Halifax Waterfront

We have been building on the greatness of the ocean since 1976. As Waterfront Development, our goal was to create experiences and opportunities by investing in infrastructure at the water’s edge. The waterfront has always been the historical core of commercial and naval Halifax. We began with a focus on the Halifax Harbour, and have since expanded our operations to the Bedford, Dartmouth, and Lunenburg waterfronts.

A bustling working harbour in a growing city.

At the turn of the twentieth century, the Halifax waterfront featured a busy working harbour in the heart of the city’s downtown development. While there was a movement initiated by the business community (a group called the Halifax Civic Improvement League) to make Halifax “the most beautiful city in Canada,” their vision didn’t relate to the waterfront specifically.

The rise of container shipping and the decline of commercial fishing.

The post-WWI downturn in traditional waterfront activity was followed by containerized shipping growth, which led to property deterioration as businesses moved elsewhere in the harbour. Over this same period, Halifax declined as a fishing port due to improved transportation connections to more remote coastal areas.

Protecting our waterfront from highway traffic.

In 1960, a proposed Harbourfront Highway—similar to other North American “urban renewal” projects—came to light. However, the community of Halifax refused to let this happen and demanded a more progressive strategy for their waterfront.

Waterfront Development is born.

All three levels of government came together to develop a plan that would generate economic and social property on the waterfront. Their committee was soon transformed into a Crown Corporation for Nova Scotia, named Waterfront Development, with the mandate of redeveloping and revitalizing the lands surrounding Halifax Harbour (and any other lands designated by its shareholder, the Province of Nova Scotia).

Decades of inspiring developments.

Since our inception in 1976, we have worked with partners on a number of key development projects, including the Halifax Marriott Harbourfront Hotel and the award-winning Bishop’s Landing in Halifax. The current portfolio includes Queen’s Marque and Cunard in Halifax, the Centre for Ocean Ventures and Entrepreneurship (COVE), Dartmouth Cove, and the Waterfront Lands at Mill Cove in Bedford. In Lunenburg, we work with the community on various projects with the goal of turning sustainable waterfront operations back to the community. Today, Halifax and Lunenburg waterfronts are two of the most visited destinations in Nova Scotia.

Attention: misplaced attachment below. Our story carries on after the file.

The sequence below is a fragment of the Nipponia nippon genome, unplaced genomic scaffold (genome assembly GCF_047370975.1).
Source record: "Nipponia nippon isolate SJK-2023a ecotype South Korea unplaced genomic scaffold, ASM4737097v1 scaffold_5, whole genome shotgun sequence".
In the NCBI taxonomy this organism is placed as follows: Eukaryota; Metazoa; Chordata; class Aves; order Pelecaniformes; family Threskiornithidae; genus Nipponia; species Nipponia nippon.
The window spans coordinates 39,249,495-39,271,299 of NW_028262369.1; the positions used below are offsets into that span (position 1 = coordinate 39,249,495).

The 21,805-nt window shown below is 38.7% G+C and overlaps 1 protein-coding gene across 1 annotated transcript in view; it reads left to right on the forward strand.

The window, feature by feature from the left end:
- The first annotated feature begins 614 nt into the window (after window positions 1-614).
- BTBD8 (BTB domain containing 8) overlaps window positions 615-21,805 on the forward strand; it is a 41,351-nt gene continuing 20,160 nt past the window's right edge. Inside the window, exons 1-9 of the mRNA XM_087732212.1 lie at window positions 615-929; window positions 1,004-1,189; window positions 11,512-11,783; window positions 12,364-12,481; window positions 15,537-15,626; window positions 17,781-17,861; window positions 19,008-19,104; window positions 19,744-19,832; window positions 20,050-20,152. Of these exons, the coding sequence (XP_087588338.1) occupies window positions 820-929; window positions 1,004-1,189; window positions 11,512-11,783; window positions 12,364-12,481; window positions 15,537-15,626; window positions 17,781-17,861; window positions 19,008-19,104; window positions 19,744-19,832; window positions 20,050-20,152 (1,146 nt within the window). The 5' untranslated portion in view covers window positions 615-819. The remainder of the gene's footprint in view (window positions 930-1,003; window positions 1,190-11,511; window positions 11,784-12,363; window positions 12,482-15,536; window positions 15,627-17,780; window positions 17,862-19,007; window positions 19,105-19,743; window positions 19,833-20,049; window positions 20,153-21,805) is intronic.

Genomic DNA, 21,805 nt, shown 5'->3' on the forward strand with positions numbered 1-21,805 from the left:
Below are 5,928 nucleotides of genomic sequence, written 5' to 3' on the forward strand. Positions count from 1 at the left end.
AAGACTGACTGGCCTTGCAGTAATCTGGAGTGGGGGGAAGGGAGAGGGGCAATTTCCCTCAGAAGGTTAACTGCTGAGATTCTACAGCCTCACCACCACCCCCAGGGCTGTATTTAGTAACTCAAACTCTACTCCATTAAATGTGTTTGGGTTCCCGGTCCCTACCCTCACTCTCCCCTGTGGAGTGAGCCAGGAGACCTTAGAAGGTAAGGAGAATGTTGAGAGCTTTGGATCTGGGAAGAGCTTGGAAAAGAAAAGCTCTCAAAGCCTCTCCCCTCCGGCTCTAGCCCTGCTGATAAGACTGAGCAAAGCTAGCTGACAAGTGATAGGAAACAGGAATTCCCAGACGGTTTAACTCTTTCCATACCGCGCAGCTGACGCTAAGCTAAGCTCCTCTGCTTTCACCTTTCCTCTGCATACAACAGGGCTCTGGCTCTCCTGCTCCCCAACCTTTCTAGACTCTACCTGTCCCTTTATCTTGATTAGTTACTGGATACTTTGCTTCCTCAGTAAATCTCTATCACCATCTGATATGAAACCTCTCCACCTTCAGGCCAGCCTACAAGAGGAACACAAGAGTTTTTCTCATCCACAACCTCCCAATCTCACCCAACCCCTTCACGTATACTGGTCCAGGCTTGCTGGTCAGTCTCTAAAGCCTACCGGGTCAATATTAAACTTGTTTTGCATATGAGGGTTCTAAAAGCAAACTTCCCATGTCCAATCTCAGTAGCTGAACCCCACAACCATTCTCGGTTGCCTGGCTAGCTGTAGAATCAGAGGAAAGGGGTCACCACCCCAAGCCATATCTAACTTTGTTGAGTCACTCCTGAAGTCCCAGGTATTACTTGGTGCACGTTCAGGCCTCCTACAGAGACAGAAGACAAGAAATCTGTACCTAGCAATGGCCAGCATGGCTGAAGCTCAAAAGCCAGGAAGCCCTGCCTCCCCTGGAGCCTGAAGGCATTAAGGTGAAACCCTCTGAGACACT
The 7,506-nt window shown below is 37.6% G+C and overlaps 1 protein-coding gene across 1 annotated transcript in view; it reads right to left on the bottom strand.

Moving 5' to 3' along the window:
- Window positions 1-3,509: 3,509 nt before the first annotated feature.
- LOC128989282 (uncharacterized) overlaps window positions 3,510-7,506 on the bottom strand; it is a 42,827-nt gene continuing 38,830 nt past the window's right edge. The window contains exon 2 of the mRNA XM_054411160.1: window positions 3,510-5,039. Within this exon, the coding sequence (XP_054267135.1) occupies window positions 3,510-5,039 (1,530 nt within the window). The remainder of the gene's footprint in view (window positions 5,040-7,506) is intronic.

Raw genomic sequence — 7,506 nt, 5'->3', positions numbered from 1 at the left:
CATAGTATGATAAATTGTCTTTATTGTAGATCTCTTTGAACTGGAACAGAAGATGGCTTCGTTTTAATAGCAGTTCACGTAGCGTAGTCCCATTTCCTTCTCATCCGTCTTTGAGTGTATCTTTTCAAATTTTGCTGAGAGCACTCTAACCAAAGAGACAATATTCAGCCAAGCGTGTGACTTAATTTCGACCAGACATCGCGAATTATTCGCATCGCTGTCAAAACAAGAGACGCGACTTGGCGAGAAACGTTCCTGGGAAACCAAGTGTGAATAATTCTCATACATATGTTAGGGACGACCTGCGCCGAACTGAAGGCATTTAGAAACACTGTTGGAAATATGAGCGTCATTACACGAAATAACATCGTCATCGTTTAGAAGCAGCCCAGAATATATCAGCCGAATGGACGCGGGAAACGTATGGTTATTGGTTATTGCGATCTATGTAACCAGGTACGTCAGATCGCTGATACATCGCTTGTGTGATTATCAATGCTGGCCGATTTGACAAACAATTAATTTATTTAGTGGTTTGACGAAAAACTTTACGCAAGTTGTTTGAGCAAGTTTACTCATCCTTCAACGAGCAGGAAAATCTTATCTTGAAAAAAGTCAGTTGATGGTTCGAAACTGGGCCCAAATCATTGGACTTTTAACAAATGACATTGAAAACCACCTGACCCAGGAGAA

Engaging the Community

Central to successful growth and placemaking is engaging the community to create authentic, local places for everyone.

How do we do this? Here’s one example:

Children’s Playground

….ideas and drawings based on the imagination of children

The popular playground near the Maritime Museum of the Atlantic on the Halifax waterfront was replaced in 2011. Who better to draw ideas and inspiration from than those who love and visit playgrounds?

Based on input from local children (and their families, many who recalled playing on the structure growing up) during a weekend of fun consultation sessions, they divided into groups to draw, colour or shape their ideas under the direction of artist Holly Carr.

What emerged from the imaginations of children and families who took part and experts ranging from boat builders and designers to safety consultants, were two key features—a two-dimensional octopus wall and a 45-foot submarine. New lighting, seating and landscaping were also part of the project.

Before the new playground took shape, dozens of children and families gathered to pay tribute to the well-loved 25-year-old playground and get a sneak peek of its replacement. The original playground featured a wooden play boat called Halcyon, a mythical Greek name for the Kingfisher that had magic powers to calm the waves in winter. The tribute recognized the team who designed and built the original play area and gave people a chance to share their memories of it.

The submarine for the new playground was built in Gold River, Nova Scotia by boat builder Bruce Thomson and his team at Tern Boatworks. They used the same strip-planking method used in the Bluenose II restoration project. The structure includes a slide, periscope, portholes, climbing feature and interactive elements. The first level is also wheelchair accessible.

The playground team included McGowan Marine Design, Projectworks Artistry, Fogo Creative, Grace Kells Playground Safety Consultants, and BMR Structural Engineers, who refined the concepts to ensure safety while maintaining a custom design for the Halifax waterfront.

Project partners include Halifax Port Authority, Maritime Museum of the Atlantic, Halifax Regional Municipality, and Outside! Planning and Design Studio.

Looking Ahead

Today, as Develop Nova Scotia, we are expanding our focus to work with communities across the province to build places that attract people and investment, many of which are at the water’s edge.

Thanks to Stephen Archibald’s “Noticed in Nova Scotia” Blog for a selection of images.

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